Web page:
Philosophy 110 - 6.3.3 The Ontological Argument for God

An ontological argument for God was proposed by the Italian philosopher, monk, and Archbishop of Canterbury Anselm (1033–1109). Anselm lived in a time where belief in a deity was often assumed. He, as a person and as a prior of an abbey, had experienced and witnessed doubt. To assuage this doubt, Anselm endeavored to prove the existence of God in such an irrefutable way that even the staunchest of nonbelievers would be forced, by reason, to admit the existence of a God.

Anselm’s proof is a priori and does not appeal to empirical or sense data as its basis. Much like a proof in geometry, Anselm is working from a set of “givens” to a set of demonstrable concepts. Anselm begins by defining the most central term in his argument—God. For the purpose of this argument, Anselm suggests, let “God” = “a being than which nothing greater can be conceived.” He makes two key points:

  1. When we speak of God (whether we are asserting God is or God is not), we are contemplating an entity who can be defined as “a being than which nothing greater can be conceived.”
  2. When we speak of God (either as believer or nonbeliever), we have an intramental understanding of that concept—in other words, the idea is within our understanding.

Anselm continues by examining the difference between that which exists in the mind and that which exists both in the mind and outside of the mind. The question is: Is it greater to exist in the mind alone or in the mind and in reality (or outside of the mind)? Anselm asks you to consider the painter—for example, define which is greater: the reality of a painting as it exists in the mind of an artist or that same painting existing in the mind of that same artist and as a physical piece of art. Anselm contends that the painting, existing both within the mind of the artist and as a real piece of art, is greater than the mere intramental conception of the work.

At this point, a third key point is established:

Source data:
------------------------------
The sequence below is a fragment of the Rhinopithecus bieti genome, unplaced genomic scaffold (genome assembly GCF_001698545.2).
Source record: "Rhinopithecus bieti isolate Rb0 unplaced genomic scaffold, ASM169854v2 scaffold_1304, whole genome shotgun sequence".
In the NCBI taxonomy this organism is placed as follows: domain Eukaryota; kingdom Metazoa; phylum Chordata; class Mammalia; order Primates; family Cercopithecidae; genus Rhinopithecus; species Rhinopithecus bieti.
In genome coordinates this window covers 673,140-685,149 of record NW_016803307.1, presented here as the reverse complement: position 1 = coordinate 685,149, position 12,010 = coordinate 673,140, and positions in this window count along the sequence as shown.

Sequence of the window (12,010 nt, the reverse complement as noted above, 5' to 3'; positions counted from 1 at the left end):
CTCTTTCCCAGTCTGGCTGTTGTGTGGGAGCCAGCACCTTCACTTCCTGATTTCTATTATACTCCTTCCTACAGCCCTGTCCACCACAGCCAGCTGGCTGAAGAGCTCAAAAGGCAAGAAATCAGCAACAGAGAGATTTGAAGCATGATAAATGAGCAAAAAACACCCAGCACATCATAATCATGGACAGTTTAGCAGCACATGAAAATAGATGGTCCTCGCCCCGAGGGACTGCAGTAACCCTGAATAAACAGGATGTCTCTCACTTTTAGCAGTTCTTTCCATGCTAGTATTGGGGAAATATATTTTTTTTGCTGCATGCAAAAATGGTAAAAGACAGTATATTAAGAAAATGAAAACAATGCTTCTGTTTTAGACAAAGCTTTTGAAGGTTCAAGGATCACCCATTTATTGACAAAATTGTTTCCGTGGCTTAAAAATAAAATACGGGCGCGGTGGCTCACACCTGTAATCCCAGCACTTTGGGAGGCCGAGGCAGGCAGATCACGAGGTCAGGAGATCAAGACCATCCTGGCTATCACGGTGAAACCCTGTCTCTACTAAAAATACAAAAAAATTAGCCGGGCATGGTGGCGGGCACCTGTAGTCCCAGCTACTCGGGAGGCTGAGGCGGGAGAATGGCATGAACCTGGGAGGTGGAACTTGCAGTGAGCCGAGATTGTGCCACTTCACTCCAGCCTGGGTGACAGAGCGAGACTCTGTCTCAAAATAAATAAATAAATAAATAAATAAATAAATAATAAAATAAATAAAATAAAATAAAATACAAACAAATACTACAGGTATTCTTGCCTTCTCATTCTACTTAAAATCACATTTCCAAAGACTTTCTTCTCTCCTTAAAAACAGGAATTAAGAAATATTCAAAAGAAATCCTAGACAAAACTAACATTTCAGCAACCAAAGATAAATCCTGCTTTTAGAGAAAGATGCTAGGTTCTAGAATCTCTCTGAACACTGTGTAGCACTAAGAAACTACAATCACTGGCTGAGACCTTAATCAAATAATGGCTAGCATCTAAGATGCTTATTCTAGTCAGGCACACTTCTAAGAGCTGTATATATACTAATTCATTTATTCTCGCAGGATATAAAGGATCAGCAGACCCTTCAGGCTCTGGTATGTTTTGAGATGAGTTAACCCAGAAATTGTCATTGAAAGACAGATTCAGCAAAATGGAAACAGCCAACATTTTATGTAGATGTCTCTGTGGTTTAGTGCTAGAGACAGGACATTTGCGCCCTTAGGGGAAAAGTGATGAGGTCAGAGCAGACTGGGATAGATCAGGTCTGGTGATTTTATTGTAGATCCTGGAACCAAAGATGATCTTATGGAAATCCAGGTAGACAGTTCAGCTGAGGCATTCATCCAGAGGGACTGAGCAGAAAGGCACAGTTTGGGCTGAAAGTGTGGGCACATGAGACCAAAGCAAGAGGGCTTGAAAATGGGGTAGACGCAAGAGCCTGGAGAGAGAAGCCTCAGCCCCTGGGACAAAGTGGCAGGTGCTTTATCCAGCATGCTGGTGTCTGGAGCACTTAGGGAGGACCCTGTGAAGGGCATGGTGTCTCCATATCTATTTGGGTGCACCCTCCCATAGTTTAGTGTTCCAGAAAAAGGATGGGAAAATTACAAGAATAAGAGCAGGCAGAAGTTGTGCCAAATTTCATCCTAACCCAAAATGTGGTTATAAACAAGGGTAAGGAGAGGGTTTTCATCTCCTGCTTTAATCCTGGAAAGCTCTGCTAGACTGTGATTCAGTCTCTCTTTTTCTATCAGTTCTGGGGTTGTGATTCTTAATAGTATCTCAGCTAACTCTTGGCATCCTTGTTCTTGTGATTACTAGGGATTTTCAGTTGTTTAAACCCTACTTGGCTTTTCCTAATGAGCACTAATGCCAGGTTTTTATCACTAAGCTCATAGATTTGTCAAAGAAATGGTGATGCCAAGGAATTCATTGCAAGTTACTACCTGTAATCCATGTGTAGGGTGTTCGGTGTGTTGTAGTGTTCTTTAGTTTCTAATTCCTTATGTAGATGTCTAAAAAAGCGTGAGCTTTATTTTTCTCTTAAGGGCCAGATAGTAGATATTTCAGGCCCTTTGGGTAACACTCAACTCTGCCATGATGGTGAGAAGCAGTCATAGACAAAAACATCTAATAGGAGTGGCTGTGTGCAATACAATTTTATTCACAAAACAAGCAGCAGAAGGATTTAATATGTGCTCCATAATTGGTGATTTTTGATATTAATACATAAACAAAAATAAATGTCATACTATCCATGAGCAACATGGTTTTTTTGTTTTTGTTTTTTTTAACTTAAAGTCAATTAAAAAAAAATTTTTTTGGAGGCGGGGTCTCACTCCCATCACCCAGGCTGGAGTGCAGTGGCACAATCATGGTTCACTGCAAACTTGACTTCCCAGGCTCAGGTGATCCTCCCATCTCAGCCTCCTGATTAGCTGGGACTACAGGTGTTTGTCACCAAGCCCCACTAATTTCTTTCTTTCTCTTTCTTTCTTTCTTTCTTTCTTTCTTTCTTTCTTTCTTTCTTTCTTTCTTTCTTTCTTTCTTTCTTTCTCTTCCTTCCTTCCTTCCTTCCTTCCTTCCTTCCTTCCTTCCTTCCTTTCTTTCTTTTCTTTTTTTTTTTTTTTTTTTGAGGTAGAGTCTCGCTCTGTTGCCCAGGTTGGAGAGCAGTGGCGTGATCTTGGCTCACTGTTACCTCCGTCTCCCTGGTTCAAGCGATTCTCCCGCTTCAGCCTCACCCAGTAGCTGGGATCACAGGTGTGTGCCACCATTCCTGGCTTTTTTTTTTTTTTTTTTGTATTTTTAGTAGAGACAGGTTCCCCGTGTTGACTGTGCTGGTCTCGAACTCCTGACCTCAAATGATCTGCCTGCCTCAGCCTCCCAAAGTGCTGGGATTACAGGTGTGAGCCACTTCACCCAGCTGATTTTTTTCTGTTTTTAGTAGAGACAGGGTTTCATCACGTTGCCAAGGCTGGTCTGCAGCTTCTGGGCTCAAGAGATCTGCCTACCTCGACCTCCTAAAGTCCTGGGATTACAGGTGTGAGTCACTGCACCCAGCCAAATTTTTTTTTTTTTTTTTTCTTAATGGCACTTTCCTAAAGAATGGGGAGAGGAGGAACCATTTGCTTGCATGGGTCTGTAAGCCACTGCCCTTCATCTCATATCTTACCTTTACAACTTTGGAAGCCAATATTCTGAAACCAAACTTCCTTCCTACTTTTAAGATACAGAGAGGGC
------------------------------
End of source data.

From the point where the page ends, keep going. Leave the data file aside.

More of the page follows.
1. It is greater to exist in the mind and in reality than to exist in the mind alone.

    Have you figured out where Anselm is going with this argument?

    1. If God is a being than which nothing greater can be conceived (established in #1 above);
    2. And since it is greater to exist in the mind and in reality than in the mind alone (established in #3 above);
    3. Then God must exist both in the mind (established in #2 above) and in reality;
    4. In short, God must be. God is not merely an intramental concept but an extra-mental reality as well.
A printed etching, spotted with age, shows a robed and bearded figure wearing a mitre. The figure’s head is encircled by a halo. The figure holds up two fingers of one hand to a second figure, who is propped on their side on the ground. A stream of air rises from the second figure's mouth.
Figure 6.11 Anselm’s proof for the existence of God is structured like a mathematical proof, working from a definition of the term “God” to the conclusion that God must exist. (credit: “S. Anselme, évêque de Cantorbéry (St. Anslem, Bishop of Canterbury), April 21st, from Les Images De Tous Les Saincts et Saintes de L'Année (Images of All of the Saints and Religious Events of the Year)” by Jacques Callot/The Metropolitan Museum of Art, Public Domain)

The content of this course has been taken from the free Philosophy textbook by Openstax